On Friday, it became official: Wisconsinites with a concealed carry permit can bring their guns in any public building they want. Members of the state Senate have said they will likely ban guns in the galleries, but Assembly leaders said they will follow the Department of Administration’s lead and allow guns at their meetings.

While this board sees no reason to need a gun while watching an Assembly debate, we recognize that this law is not entirely about practicality. The Capitol is a destination, and the notion that someone needs a gun at that destination strikes us as problematic. However, the Assembly has chosen to value the right to have a gun nearly anywhere, including their gallery and floor. But, if we are going to be throwing around phrases like “personal freedom,” we need to apply it to more than just deadly firearms.

A rule passed earlier this year banned from galleries cameras, microphones, video equipment, ringing cell phones, signs and a number of behaviors deemed disruptive in both houses. The new limitations – almost certainly passed in response to the wave of protesters making their descent on the Capitol – were reportedly meant to keep distractions to legislators and citizens at a minimum.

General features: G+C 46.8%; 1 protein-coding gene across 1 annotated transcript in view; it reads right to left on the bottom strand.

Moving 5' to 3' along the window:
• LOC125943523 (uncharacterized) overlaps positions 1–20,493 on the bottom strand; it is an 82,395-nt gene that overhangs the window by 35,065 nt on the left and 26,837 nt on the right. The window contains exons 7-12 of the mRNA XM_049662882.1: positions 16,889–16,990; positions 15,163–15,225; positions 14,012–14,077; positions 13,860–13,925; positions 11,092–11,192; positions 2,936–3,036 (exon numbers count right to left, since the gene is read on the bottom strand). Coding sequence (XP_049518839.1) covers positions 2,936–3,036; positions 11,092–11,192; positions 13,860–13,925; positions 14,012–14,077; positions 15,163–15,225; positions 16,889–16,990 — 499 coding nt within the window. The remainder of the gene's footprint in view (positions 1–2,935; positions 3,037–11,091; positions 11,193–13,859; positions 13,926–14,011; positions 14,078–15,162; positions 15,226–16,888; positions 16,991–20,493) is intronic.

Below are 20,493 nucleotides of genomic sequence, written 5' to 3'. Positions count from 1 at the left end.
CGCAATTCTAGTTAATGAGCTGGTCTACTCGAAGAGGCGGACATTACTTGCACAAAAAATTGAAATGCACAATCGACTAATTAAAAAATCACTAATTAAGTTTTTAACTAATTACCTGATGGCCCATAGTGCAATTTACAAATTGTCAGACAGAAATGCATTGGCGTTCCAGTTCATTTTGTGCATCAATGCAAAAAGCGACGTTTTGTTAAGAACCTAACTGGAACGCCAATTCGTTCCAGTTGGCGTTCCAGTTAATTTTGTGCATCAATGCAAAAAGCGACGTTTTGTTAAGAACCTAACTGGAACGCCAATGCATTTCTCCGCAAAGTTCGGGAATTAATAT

To be sure, waving signs and shouting during debate is going to be problematic to both those participating in and watching the session. Silent video recording and non-flash photography, however, does nothing to alter the flow of the meeting, especially considering almost all meetings are already being recorded and photographed by various media outlets.

Clearly, Wisconsin Assembly members value the right to bear arms. But if they think the freedom to carry a gun outweighs any safety threats that may arise, they also need to allow non-disruptive forms of recording, including video, microphones and non-flash photography.